3rd Annual Report of Effect of Nearly Nonstop Selftests on my Crucial MX500 SSD
The selftests regime has been running for three years. It continues to be effective at reducing the SSD's buggy Write Amplification, and there are no signs of any negative consequences (other than slightly increased power consumption due to the SSD not entering the "idle" low power mode).
During the three years of the selftests regime, WAF has been 3.25.
During these three years, Remaining Life has decreased by 4.87% (from 92.2% to 87.33%). Extrapolating from these three years, Remaining Lifetime (RLT) is now 54 years. Extrapolating instead from the 5 weeks prior to the start of the selftests regime (1/15/2020 to 2/22/2020), RLT was 5 years on 2/22/2020, and would presumably now be about 2 years. (Death soon after the 5 year warranty expires. Coincidence?)
I still suspect there's a correlation between excessive Write Amplification and the amount of time the SSD has been powered on. Every few weeks I paste the recent daily log data into my spreadsheet, and if I observe that the daily Write Amplification Factor has exceeded 4 for a few days, I power cycle the SSD by sleeping the pc for a few seconds. I also shut down the pc for a few seconds when a Windows update requires a restart or shutdown. But I haven't verified or debunked the correlation by analyzing the log data. I would need to study the statistical functions available in the spreadsheet or learn a statistics software package, and I haven't had a strong incentive to spend time on it due to the satisfactory long RLT.
LOG OF REMAINING LIFE
Remaining Life %
Total Host Writes (GB)
Host Writes (GB) Per Row
Comparing the "Host Writes Per Row" logged after 3/13/2020 (during which Remaining Life decreased from 92% to 88%) to the 138 GB logged on 2/04/2020 (when Remaining Life decreased from 94% to 93%) shows that the selftests regime has allowed about ten times as much host data to be written per percent of SSD life used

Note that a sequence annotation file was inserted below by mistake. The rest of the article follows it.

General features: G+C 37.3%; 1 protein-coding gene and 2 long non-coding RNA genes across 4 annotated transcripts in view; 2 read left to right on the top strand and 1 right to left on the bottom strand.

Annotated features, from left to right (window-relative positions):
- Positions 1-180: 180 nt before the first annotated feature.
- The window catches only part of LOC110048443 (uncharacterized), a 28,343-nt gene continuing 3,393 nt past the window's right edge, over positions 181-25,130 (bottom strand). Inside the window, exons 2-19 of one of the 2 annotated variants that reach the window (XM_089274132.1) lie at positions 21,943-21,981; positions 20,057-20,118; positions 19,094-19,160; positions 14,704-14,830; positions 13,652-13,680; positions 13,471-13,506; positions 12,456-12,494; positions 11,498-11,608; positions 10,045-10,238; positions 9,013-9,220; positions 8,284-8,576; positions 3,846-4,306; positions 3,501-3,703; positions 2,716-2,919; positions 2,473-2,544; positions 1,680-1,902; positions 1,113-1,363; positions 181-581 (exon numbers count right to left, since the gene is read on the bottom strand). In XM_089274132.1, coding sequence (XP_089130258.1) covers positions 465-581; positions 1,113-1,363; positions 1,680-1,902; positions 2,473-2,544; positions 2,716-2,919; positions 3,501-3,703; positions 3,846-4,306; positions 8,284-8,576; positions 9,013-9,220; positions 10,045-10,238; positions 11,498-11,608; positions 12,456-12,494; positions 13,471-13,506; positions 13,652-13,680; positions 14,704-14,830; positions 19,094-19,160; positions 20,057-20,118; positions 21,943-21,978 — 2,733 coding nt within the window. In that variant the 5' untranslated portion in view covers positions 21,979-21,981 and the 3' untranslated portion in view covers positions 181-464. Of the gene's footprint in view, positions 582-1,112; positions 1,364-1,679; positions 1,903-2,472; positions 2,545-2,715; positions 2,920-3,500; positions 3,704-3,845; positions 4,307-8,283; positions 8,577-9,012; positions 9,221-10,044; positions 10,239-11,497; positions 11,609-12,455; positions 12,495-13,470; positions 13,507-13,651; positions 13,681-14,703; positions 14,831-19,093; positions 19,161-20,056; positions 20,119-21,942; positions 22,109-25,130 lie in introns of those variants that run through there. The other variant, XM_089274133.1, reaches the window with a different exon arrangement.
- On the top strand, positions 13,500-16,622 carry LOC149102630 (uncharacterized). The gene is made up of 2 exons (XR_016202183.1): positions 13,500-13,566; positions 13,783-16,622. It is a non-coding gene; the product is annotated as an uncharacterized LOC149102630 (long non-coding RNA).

. [1531GB + 1217GB + 1137GB + 1550GB] / [92% - 88%] = 1359 GB per Percent of Life Used.
The row logged on 3/13/2020 corresponds to the period of time in which Remaining Life decreased from 93% to 92%, which included the last three weeks prior to the start of the selftests regime plus the first three weeks of the selftests regime. Due to that mix, the 337 GB written during this period isn't useful data, so it was neglected in the previous paragraph's calculation of "ten times as much host data."
Early in 2020, my MX500 SSD's Write Amplification was very excessive after about 5 months of use and was growing worse. During the 5 weeks prior to the start of the selftests regime, the Write Amplification Factor (WAF) was 45.63. Analysis of SMART attribute F8 (logged every second for a few hours) revealed excess writing by the SSD controller many times per day in brief bursts, each burst approximately 37,000 NAND pages (about 1 GByte) or a small integer times that amount. Each burst lasted about 5 seconds, or a small integer times about 5 seconds. The write bursts correlated perfectly with a well-known MX500 bug: Current Pending Sector Count occasionally briefly becomes 1 (which triggers warning alerts for users who run software that monitors SMART data).
I guessed that an SSD selftest, which reads SSD blocks to check for issues, might have higher runtime priority than the SSD firmware routine responsible for the excessive writes. Testing showed that guess is correct, and benchmarking showed selftests don't reduce read or write performance. So I wrote a .BAT script to automatically run SSD selftests nearly nonstop, to drastically reduce the runtime available to the SSD's buggy firmware routine. The selftests regime was begun in late February 2020 and has been running ever since (whenever the pc is powered on, which is 24 hours per day except for occasional maintenance or power outages). I also wrote a .BAT script that logs SMART data in comma-delimited format daily and every 2 hours, and have copy/pasted all the daily data into a spreadsheet to analyze it.
In the early days I experimented to try to find the optimal duty cycle of the selftests, to optimize the health of the SSD. Nonstop selftests reduced the SSD's Write Amplification the most, to less than 2. Running selftests 19.5 of every 20 minutes reduced it more than 19 of every 20 minutes did. I settled on 19.5 of every 20 minutes. The 30 seconds pauses between selftests are available for the SSD firmware to run any low priority maintenance tasks essential for SSD health. Examination of logged data showed that most pauses contain no write bursts, so it seems a good bet that pausing for 30 seconds every 20 minutes has been providing sufficient runtime for essential low priority tasks, if there are any.